At times droplets of water or an icy coating is seen on cylinders. This is mainly faced by the hotel industry.
“Why does this happen?” is a common question that arises. As there is no source of water present inside the cylinders, where does it come from?
The forming of water droplets or an icy coating on the cylinder is termed as “cylinder sweating”.
Why does a cylinder sweat?
LPG stored in the cylinder is in liquid state. In a VOT installation, the liquid inside the cylinder evaporates naturally due to the natural vaporization phenomenon. The rate of natural vaporization is low and thus, it works well for small installations. However, when the usage of LPG increases the natural method of vaporization is not sufficient in comparison to the rate of conversion (liquid to gas). This is when the liquid LPG in the cylinder is forced to convert into vapor by attracting heat from the ambient environment, causing a drop in the temperature. This is when water droplets or an icy coating is seen on the cylinder.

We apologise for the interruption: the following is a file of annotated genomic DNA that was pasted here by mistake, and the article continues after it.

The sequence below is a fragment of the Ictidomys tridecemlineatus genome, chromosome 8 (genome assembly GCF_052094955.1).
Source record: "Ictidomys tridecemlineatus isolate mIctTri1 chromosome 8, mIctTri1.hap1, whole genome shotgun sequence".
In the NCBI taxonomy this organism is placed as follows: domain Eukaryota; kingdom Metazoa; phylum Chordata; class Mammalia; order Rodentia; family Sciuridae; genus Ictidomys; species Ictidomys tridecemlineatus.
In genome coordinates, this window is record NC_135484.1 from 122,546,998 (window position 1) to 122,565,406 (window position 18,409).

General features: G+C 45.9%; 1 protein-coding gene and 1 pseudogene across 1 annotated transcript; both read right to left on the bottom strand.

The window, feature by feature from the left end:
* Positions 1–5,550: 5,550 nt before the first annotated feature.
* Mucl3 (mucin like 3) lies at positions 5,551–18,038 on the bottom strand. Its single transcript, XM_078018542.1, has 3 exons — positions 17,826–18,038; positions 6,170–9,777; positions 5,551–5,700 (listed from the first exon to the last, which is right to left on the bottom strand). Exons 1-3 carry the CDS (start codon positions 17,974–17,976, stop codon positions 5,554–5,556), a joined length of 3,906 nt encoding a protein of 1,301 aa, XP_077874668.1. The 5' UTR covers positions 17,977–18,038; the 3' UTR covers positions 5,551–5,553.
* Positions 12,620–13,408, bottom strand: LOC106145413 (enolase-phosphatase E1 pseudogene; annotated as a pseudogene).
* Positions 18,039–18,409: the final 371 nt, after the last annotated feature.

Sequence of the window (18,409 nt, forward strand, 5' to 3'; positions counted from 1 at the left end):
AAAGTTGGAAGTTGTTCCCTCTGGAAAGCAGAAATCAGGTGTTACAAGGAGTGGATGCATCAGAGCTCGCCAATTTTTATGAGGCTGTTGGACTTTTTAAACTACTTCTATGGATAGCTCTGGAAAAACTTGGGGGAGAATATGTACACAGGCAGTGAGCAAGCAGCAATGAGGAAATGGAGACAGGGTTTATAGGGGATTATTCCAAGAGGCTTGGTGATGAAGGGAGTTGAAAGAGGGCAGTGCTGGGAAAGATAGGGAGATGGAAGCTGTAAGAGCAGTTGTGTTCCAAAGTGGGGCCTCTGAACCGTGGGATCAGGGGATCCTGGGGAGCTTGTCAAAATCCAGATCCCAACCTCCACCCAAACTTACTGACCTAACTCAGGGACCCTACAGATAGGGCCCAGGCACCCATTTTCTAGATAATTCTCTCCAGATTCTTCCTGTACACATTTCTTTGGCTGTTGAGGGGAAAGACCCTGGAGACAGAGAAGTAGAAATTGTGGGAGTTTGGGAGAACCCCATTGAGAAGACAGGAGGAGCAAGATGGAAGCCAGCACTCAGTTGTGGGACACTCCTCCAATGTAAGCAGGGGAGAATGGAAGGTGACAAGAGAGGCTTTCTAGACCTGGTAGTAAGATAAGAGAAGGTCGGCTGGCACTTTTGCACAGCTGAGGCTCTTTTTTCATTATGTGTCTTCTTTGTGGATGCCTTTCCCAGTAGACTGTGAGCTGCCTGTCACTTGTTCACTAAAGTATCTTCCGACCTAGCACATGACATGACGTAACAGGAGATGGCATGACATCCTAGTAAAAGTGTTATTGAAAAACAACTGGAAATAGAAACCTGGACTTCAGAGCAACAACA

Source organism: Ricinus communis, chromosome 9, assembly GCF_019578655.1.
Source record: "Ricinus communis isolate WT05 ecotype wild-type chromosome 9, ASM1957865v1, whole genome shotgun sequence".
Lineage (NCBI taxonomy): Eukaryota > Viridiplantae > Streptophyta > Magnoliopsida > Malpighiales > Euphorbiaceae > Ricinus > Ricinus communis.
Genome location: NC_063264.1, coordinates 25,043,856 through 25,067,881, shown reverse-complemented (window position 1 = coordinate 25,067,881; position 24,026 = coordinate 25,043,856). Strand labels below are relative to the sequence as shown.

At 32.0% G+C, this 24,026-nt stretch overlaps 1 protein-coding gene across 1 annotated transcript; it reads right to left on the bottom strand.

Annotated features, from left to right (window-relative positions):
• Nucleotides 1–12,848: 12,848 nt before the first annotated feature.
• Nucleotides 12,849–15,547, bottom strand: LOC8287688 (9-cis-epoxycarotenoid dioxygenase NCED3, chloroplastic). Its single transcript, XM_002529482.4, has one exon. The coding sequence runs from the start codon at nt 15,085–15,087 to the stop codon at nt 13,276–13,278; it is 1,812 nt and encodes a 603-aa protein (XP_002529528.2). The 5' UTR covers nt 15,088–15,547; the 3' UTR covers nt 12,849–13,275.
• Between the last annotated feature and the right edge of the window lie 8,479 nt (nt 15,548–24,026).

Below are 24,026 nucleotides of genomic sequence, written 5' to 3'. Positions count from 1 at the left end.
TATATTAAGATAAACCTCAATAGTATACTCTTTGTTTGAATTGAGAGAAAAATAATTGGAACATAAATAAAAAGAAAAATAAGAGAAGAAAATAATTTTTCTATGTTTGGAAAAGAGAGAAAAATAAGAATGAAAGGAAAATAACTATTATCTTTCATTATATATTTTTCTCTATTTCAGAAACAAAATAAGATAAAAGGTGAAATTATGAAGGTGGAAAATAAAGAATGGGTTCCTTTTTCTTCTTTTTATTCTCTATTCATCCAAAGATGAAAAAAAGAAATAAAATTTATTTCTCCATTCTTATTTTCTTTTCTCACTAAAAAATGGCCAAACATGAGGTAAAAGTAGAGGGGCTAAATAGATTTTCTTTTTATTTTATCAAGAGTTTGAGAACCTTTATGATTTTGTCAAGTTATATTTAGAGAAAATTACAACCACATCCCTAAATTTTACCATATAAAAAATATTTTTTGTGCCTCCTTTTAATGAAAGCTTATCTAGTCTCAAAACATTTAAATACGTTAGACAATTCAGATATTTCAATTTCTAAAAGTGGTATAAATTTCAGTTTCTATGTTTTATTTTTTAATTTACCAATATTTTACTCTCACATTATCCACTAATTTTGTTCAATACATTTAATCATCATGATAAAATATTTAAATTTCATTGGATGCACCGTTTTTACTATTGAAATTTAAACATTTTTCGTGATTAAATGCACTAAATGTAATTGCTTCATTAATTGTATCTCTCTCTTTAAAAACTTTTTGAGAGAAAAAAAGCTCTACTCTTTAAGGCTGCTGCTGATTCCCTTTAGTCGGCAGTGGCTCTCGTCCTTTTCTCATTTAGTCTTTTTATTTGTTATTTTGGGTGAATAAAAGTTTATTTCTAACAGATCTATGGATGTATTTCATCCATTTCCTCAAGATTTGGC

What to do if a cylinder sweats?
- Plug unconnected pigtails
- Use cylinders intermittently
- Blow dry air at bottom level
- Lay separate high pressure line
- Increase air circulation in cylinder cabin
- Increase the number of cylinders in manifold
What NOT to do if a cylinder sweats?
- Heat it using flames
- Submerge it in hot water
- Keep it enclosed in a cabinet